Q0713

Nigel Metheringham edited this page Nov 29, 2012 · 2 revisions
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Q0713

Question

I'd like to pass all messages through a virus-scanning system before delivery. Can Exim do this?

Answer

With the integration of Tom Kistner's original exiscan-acl patch into the main Exim codebase, an interface to a number of virus-scanning engines is now available. Chapter 41 of the Exim Specification contains more details on the use of the "malware" ACL condition to submit content to a number of support virus scanners including ClamAV's clamd, DrWeb_, and Sophos's sophie, at SMTP time. The result of the scan can then be used to determine whether to accept or refuse the message.

For example, to use ClamAV's clamd, first declare the type of virus scanner and a local socket to use to connect to it:

av_scanner = clamd:/var/run/clamd

and then in the DATA ACL the following would call the virus scanner and reject if the message is infected:

deny message = This message contains malware ($malware_name)
     malware = *

It is expected that the virus scanner will understand how to unpack and process MIME parts of a message. If not, the demime condition may be used but this is now deprecated and must be explicitly enabled in Exim at build-time using WITH_OLD_DEMIME.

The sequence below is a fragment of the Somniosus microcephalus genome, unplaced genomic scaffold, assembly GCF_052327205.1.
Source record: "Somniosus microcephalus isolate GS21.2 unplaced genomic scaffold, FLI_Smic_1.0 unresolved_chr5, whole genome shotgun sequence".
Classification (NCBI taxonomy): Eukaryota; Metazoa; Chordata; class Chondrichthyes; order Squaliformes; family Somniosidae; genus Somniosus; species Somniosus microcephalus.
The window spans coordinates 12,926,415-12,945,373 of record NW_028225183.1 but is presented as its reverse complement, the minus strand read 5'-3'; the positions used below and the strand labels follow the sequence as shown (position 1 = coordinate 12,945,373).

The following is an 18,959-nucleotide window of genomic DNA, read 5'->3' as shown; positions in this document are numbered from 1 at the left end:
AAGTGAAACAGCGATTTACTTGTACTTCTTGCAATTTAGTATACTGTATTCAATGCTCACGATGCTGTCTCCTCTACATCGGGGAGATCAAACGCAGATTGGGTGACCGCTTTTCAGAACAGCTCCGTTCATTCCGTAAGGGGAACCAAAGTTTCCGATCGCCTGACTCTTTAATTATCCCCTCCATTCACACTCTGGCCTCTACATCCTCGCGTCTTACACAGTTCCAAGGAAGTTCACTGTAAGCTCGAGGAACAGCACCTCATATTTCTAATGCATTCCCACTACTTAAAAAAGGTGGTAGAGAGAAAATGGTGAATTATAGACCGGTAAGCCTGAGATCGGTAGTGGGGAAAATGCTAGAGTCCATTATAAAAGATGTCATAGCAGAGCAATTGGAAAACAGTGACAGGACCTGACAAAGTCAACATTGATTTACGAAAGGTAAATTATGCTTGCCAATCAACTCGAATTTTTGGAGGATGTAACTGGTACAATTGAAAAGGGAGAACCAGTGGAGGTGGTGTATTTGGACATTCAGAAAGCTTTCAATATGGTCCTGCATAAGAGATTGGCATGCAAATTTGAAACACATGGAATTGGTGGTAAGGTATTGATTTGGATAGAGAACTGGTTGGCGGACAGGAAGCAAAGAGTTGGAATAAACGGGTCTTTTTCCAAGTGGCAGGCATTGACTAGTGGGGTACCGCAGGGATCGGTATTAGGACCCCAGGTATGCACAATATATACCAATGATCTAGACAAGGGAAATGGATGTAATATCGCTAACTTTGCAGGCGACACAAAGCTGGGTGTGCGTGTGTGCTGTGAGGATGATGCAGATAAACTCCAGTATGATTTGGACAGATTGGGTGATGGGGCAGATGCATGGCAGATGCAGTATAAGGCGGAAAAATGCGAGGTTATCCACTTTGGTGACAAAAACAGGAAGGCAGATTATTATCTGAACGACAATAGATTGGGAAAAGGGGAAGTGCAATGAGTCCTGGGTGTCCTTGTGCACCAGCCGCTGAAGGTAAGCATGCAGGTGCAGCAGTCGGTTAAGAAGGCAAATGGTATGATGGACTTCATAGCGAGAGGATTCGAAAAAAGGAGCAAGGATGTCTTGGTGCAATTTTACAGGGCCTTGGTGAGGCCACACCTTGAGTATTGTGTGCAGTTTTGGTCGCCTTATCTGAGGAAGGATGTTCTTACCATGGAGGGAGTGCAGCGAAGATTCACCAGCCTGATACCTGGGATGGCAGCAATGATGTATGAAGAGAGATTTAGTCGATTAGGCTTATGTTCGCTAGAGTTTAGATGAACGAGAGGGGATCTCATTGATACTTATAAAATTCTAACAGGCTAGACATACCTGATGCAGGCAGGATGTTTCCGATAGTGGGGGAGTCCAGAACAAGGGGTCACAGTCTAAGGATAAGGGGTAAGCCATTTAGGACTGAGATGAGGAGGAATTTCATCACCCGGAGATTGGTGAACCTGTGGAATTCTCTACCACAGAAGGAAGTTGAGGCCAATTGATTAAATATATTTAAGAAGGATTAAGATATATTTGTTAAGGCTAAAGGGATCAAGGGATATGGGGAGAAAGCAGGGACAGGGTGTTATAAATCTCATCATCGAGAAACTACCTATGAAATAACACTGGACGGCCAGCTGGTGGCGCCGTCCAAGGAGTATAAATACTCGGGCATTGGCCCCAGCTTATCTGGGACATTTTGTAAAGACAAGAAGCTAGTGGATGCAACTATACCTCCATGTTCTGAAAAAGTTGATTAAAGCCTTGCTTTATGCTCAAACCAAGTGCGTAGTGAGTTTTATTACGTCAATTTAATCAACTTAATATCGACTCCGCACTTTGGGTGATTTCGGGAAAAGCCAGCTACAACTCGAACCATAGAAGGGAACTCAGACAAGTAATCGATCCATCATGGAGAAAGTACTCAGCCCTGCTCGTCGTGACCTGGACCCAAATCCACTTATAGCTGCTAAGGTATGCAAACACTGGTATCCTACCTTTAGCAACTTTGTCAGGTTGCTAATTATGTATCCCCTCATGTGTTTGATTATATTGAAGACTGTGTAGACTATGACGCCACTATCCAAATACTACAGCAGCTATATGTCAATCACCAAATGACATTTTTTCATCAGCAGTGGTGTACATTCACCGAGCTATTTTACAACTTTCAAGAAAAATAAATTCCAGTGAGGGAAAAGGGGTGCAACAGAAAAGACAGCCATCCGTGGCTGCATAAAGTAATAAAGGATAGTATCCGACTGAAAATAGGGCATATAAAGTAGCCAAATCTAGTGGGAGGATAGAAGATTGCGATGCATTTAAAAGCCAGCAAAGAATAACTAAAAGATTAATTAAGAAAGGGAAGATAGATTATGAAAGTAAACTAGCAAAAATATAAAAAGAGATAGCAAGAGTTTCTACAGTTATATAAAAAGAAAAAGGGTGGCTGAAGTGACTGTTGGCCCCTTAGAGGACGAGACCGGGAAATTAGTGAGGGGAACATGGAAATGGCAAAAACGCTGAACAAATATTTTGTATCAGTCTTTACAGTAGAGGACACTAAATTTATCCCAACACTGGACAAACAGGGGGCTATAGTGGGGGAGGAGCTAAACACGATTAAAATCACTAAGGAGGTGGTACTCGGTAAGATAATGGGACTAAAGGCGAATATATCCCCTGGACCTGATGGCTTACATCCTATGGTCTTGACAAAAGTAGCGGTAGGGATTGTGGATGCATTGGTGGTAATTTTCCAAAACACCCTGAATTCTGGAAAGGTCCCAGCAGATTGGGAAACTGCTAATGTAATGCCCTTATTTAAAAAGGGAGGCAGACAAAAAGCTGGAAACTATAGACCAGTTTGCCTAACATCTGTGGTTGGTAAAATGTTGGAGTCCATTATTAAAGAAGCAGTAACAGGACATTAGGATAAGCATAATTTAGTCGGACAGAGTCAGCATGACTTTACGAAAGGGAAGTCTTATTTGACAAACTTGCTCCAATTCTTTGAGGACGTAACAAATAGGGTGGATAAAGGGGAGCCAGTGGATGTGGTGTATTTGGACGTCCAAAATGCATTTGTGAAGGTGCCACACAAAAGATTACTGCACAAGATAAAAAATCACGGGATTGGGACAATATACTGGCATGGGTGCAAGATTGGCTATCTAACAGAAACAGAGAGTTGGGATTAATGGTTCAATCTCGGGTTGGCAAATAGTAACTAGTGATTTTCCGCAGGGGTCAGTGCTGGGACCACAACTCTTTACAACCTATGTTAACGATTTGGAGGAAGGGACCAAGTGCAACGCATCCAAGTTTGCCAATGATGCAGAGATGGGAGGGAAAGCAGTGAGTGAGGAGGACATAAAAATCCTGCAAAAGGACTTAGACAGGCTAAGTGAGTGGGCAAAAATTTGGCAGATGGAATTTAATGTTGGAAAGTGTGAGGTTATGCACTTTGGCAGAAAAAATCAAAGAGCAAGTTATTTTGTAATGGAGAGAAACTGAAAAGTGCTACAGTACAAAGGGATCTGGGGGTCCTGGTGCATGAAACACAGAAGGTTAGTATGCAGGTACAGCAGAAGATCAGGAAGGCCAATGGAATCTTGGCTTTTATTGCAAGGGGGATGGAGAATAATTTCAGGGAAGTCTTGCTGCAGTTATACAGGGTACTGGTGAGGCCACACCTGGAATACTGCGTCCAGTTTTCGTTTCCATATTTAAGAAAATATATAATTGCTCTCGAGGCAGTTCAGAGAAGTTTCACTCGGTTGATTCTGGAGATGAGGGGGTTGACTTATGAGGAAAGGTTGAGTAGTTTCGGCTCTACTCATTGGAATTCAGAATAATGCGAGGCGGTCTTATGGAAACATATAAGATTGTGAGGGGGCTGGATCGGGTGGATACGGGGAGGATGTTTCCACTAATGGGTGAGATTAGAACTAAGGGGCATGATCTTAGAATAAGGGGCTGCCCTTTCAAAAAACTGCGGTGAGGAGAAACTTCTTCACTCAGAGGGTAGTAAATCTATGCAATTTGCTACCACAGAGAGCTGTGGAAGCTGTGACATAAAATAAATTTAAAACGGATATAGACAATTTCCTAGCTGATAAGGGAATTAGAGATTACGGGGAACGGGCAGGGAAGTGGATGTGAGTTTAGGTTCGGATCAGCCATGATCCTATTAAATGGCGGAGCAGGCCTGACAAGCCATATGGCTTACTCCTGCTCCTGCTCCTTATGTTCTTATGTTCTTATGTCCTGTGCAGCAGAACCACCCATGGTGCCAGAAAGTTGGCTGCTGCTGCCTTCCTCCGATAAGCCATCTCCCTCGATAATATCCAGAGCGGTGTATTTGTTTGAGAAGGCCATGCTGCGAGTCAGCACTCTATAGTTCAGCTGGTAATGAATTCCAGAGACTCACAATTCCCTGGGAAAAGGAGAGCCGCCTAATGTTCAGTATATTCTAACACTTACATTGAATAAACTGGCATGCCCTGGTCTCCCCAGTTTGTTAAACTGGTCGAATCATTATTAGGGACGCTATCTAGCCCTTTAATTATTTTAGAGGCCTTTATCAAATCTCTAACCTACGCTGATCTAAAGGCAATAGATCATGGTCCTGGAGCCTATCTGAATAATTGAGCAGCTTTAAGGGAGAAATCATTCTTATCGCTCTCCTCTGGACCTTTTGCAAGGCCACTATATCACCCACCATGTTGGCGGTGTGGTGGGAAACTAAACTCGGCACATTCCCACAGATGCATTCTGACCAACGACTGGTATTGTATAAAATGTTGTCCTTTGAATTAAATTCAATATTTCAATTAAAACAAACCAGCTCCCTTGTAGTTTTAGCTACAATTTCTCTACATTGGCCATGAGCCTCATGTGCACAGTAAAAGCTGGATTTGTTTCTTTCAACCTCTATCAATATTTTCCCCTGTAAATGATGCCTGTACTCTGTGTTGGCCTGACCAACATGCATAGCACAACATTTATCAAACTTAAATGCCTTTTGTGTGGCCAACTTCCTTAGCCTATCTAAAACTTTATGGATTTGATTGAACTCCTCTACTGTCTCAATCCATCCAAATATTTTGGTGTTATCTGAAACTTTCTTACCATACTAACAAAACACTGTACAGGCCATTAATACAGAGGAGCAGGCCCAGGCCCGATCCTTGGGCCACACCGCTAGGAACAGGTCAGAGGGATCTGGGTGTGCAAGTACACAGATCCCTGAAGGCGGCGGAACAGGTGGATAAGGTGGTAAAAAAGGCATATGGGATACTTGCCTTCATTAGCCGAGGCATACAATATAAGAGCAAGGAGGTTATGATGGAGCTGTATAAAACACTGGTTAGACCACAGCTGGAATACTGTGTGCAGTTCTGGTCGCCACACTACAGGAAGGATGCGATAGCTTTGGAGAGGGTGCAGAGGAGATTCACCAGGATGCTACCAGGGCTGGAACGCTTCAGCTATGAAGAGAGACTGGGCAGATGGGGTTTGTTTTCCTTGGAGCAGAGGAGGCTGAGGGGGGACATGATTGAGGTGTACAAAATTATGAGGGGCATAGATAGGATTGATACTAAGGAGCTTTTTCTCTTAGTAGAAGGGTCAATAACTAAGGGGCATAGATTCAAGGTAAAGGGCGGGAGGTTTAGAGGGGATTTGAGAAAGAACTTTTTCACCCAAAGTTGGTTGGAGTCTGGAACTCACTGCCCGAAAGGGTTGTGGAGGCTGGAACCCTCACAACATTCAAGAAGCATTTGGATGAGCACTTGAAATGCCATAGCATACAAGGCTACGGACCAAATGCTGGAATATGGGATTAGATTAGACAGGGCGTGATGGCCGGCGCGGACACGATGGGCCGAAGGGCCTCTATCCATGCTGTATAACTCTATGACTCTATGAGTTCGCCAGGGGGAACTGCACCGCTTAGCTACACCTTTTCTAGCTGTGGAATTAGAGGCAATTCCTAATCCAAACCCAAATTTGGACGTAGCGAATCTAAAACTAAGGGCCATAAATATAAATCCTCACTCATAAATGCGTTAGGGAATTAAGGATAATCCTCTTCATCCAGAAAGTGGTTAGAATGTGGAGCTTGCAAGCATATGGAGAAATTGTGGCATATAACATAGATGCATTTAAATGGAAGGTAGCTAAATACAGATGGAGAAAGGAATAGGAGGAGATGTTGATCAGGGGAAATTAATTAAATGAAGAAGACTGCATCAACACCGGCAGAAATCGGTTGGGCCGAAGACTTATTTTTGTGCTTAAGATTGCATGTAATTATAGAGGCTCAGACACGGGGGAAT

For historical reasons, the following note is preserved, which describes a method of performing content scanning and pre-dates the availability of the above mechanism. It may be useful for other types of message manipulation that are not currently natively supported in Exim:

One way of achieving a form of content scanning is to deliver all messages via a pipe to a checking program that resubmits them for delivery in some private way that can be checked (e.g. on a specific SMTP port, or IP address). One possibility is to use the received protocol field that can be set for locally submitted mail via the -oMr command line option. This router sends all messages that are not from the local host and whose received protocol is not scanned-ok to the virus_scan transport:

vircheck:
  driver = accept
  transport = virus_scan
  condition = ${if or {{eq {$received_protocol}{scanned-ok}} \
                       {eq {$sender_host_address}{127.0.0.1}} }\
                       {0}{1}}

One problem is that this approach, by default, scans the message for each recipient, not just once per message. However, you can set the batch_max option on the transport to allow it to send a single copy for multiple recipients. The virus_scan transport should be set up to pipe the message to a suitable checking program or script which runs as a trusted user. This can then re-submit the message to Exim, using -oMr to set the received protocol to scanned-ok. It is probably easiest to use the Batch SMTP (BSMTP) facilities for passing the sender address and the recipient addresses to the checker and then back to Exim (using the -bS command line option). Warning: If you forget to make the resubmitting process run as a trusted user, the sender address will be incorrect and what is worse, the received protocol does not get set, and you are likely to generate a loop.